The US Federal Communications Commission pressed on with plans to hold three 5G auctions, as it finalised rules for the sale of licences in the 28GHz and 24GHz bands, and proposed an incentive auction to clear three further frequencies.
On November 14 the auction for licences for the 28GHz band will begin, with the sale of blocks in the 24GHz band offered immediately after the completion of the first sale.
As widely expected, operators must apply and bid on the two auctions independently, as the processes will have completely different bidding formats and follow separate rules.
In the first sale the regulator will offer two 455MHz blocks per county in the 28GHz band, which will follow its standard multiround bidding format for specific blocks.
Sale of licences for seven 100MHz blocks in the 24GHz band will employ a “clock phase” format where operators bid on, and are then allocated, generic blocks: a second phase will then be held to decide the specifics of each allotted licence.
The FCC added it would prohibit the use of the frequencies for “certain communications” and will impose credit caps of $25 million for small businesses and $10 million for rural service providers.
In another of its swathe of announcements made yesterday (2 August), it outlined proposals for a third 5G auction for combined allocations in the 37GHz, 39GHz and 47GHz bands. The intention for this was previously raised by FCC chair Ajit Pai in a blog post last month.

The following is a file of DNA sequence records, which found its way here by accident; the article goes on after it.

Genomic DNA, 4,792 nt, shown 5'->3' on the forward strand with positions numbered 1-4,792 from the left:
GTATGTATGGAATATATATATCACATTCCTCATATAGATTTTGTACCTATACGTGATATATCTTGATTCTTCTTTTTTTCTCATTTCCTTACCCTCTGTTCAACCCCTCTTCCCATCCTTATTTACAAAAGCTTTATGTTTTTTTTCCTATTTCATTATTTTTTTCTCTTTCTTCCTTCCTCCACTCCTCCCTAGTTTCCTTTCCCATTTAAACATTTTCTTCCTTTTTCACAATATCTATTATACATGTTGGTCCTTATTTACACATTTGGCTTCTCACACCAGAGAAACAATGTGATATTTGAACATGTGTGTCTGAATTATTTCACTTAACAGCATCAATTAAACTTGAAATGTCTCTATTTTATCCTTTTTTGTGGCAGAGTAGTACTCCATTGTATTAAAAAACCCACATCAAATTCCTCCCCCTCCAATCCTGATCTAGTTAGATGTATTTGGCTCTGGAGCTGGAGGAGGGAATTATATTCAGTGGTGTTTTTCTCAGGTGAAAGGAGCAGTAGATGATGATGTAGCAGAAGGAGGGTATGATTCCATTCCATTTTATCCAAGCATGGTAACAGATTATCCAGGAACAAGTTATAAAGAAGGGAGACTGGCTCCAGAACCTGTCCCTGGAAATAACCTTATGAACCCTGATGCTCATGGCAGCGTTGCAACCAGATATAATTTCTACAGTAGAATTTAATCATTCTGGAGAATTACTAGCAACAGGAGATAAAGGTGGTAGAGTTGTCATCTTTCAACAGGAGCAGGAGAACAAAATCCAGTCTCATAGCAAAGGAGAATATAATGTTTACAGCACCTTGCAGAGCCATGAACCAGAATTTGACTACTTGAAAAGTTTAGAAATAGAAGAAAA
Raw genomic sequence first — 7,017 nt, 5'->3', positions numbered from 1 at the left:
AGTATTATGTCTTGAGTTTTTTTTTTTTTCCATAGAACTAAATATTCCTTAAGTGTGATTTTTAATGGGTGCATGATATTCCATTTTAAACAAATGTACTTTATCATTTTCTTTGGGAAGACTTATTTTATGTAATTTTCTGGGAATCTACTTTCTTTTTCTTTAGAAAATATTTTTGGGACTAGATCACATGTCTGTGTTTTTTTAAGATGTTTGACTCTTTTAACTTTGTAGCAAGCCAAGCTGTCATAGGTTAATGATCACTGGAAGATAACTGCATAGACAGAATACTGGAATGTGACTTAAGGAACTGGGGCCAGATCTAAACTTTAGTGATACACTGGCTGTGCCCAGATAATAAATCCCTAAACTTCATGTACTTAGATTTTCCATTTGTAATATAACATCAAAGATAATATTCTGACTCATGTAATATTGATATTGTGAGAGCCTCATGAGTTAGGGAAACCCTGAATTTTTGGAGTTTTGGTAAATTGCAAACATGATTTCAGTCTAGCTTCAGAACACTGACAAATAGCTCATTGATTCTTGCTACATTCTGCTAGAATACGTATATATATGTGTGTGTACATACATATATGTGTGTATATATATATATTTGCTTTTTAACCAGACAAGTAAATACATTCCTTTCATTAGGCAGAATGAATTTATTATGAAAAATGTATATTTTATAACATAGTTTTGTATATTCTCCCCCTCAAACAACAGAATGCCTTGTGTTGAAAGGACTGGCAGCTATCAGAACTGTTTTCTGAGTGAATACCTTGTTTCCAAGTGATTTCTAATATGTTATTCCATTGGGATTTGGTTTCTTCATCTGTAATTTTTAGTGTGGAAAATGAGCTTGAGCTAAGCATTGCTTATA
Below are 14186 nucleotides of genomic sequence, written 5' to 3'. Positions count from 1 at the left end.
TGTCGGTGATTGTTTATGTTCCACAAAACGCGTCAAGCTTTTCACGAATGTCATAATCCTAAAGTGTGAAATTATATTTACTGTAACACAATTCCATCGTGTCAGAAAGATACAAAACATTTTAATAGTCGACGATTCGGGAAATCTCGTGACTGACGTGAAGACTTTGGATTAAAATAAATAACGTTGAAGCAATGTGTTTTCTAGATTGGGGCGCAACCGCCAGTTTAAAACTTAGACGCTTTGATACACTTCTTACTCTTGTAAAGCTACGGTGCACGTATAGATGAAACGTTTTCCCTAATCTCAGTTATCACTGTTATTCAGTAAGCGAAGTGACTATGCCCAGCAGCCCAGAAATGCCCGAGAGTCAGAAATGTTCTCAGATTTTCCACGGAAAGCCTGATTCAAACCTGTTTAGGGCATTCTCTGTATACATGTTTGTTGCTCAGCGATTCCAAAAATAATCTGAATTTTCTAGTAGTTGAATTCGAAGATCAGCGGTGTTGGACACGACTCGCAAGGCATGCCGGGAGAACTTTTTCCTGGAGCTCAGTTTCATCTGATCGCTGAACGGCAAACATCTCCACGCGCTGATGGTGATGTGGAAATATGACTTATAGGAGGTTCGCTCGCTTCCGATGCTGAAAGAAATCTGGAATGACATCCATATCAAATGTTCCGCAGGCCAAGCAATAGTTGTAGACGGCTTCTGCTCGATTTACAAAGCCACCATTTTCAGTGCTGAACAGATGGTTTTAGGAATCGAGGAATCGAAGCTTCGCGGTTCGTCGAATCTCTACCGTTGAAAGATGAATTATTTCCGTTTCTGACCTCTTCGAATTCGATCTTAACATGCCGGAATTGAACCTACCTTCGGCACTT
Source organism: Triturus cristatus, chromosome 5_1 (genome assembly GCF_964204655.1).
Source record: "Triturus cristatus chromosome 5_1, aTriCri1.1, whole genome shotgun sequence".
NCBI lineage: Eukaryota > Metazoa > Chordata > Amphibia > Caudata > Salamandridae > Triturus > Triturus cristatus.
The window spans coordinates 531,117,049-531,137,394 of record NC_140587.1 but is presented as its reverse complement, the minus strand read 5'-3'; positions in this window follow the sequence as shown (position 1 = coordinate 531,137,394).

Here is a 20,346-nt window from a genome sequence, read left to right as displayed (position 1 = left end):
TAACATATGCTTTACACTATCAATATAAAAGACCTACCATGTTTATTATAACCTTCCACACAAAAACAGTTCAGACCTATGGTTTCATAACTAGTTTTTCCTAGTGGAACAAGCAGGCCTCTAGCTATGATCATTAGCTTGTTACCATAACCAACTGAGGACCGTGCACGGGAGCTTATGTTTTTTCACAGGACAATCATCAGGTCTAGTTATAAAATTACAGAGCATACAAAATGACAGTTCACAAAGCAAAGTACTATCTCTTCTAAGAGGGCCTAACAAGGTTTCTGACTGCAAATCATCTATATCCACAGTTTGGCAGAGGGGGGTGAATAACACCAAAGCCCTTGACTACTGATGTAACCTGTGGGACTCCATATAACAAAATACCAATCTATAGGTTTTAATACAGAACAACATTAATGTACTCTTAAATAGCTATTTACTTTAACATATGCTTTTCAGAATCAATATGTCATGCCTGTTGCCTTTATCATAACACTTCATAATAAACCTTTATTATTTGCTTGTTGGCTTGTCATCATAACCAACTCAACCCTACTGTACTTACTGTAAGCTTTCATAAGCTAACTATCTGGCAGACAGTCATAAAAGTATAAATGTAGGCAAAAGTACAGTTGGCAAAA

Ahead of the cross-band assignment, the FCC plans to modify the band for use in 100MHz channel and hold an incentive auction. The process would see organisations already using the airwaves offered payments to clear the band: usually this takes the form of a cut of the proceeds when the airwaves are sold.
A similar auction clearing broadcast spectrum for wireless services raised $19.6 billion in February 2017, however the sum received was a long way short of the $86.4 billion the FCC initially claimed it could achieve. Tepid interest eventually led to the amount of spectrum offered being drastically reduced.
The FCC also unveiled a series of measures it said would speed access to physical infrastructure to install network equipment.
Changes include amending laws around moving existing kit on poles ahead of new equipment being installed, and other measures to assess local and federal planning laws which could hamper deployments.